36 Karen Anderson, ‘The Netherlands: Political Competition in a Proportional System’, in Ellen M. Immergut, Karen M. Anderson and Isabelle Schulze (eds), The Handbook of West European Pension Politics, Oxford, Oxford University Press, 2007, p. 751.
37 Interview with Gerard Verheij, secretary for pension policy in the largest employer organization (VNO–NCW) and a member of the Pension Commission in the Social and Economic Council (SER). Cited in Hendriks, ‘Who Meets Whom’.
38 Interview with Agnes Jongerius, coordinator of Collective Labour Agreements at the Dutch Federation of Trade Unions (FNV). Cited in Hendriks, ‘Who Meets Whom’.
39 See, for example, Poul Nyrup Rasmussen, Vokseværk, Copenhagen, Lindhardt og Ringhof, 2005, pp. 148–57.
40 On ‘bloc-oriented’ minority parliamentarianism, see Palle Svensson, Demokratiets krise?, Copenhagen, Politica, 1996.
41 Andeweg and Irwin, Governance and Politics of the Netherlands, p. 101.
42 Lijphart, Arend, The Politics of Accommodation, 2nd edn, Los Angeles, University of California Press, 1975, ch. 10.
43 Wolinetz, ‘Modell Nederland’, pp. 257–8.
44 Andeweg and Irwin, Governance and Politics of the Netherlands, p. 41.
45 André Mach, ‘Interest Groups’, in Ulrich Klöti, Peter Knoepfel, Hanspeter Kriesi, Wolf Linder and Yannis Papadopoulos (eds), Handbook of Swiss Politics, Zurich, Neue Züricher Zeitung Verlag, 2004, pp. 279–313.
46 Interviews with Peter Hasler, director of the Employers' Association, and Serge Gaillard, managing central-secretary of the Trade Union Federation.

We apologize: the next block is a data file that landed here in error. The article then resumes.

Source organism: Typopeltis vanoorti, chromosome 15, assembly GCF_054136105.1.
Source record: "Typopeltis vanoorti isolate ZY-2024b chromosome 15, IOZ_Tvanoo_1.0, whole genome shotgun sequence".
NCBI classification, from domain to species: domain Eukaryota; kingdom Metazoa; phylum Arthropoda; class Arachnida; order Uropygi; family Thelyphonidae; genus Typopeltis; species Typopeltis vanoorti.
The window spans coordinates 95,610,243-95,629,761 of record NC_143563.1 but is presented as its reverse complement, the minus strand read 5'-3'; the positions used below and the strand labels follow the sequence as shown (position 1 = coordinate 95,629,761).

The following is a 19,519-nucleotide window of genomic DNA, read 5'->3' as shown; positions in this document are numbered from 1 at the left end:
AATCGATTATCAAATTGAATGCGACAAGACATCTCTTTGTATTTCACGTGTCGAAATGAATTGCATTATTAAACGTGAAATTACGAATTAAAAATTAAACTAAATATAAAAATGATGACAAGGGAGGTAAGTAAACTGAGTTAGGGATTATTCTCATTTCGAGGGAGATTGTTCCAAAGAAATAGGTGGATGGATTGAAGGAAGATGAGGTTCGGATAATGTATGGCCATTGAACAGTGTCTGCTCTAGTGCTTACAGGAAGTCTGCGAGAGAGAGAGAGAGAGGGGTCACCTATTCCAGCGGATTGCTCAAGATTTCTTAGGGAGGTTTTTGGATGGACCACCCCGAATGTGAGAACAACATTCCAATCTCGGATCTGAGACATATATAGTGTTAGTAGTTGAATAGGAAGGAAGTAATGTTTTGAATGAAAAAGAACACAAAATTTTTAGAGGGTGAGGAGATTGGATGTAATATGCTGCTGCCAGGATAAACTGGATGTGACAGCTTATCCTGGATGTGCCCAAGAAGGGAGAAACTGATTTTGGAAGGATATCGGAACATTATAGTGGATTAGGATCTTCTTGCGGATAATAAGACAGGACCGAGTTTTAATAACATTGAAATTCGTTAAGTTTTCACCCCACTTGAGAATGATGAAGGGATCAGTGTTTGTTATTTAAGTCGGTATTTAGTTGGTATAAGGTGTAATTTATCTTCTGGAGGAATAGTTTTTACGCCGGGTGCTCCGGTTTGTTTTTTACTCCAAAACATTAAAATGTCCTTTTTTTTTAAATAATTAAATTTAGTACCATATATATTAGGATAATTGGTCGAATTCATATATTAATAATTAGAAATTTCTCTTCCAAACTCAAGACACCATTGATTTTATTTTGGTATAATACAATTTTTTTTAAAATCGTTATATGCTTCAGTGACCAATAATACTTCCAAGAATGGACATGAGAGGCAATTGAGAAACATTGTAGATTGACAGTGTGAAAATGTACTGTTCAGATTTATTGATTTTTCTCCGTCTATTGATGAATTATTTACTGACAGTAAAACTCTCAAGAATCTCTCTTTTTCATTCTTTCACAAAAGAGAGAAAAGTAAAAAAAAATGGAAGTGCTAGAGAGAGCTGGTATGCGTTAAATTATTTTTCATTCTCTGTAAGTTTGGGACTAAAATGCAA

47 Federal Social Insurance Office, Overview of Swiss Social Security, Berne, Federal Social Insurance Office, 2006. On the Swiss pension system, see also Matthieu Leimgruber, Solidarity Without the State?, Cambridge, Cambridge University Press, 2008.
48 In their paper ‘From Corporatism to Partisan Politics’, Swiss Political Science Review, 10: 2 (2004), pp. 33–59, Silja Häusermann, André Mach and Yannis Papadopoulos describe the ‘weakening’ of the ‘neo-corporatist arena of decision-making’ in Switzerland. We maintain that when compared to Denmark, the Netherlands and Sweden, it is reasonable to characterize Swiss corporatism as stable in spite of the evidence presented in Häusermann et al.'s article.
49 Andreas Ladner, ‘The Political Parties and the Party System’, in Klöti et al., Handbook of Swiss Politics, p. 213.
50 In 2004, the SVP was given one of the CVP's seats.
51 Ornston, Darius, ‘Reorganising Adjustment: Finland's Emergence as a High Technology Leader’, West European Politics, 29: 4 (2006), pp. 784–801.
52 Jungar, Ann-Cathrine, Surplus Majority Government. A Comparative Study of Italy and Finland, Uppsala, Acta Universitatis Upsaliensis, 2000, pp. 92–102 ; Pesonen, Pertti and Riihinen, Olavi, Dynamic Finland. The Political System and the Welfare State, Helsinki, Finnish Literature Society, 2002, p. 178 ; Paloheimo, Heikki, ‘Divided Government in Finland. From a Semi-Presidential to a Parliamentary Democracy’, in Elgie, Robert (ed.), Divided Government in Comparative Perspective, Oxford, Oxford University Press, 2002, p. 88.
1 The authors would like to thank Christopher Anderson, Hanna Bäck, Carl Dahlström, Peter Esaiasson, Mikael Gilljam, Bo Rothstein, David Rueda and two anonymous reviewers for their comments on previous versions of this paper. We are also grateful to Corina Hendriks, Lars Bo Kaspersen, Nora Natchkova, Ulrich Schmidt-Hansen and Adrian Zimmermann – our collaborators within the Smallcons project, which was funded by the European Union's Fifth Framework Programme – for sharing empirical data on the Danish, Dutch and Swiss cases. Finally, we are grateful to Joakim Sebring for invaluable research assistance.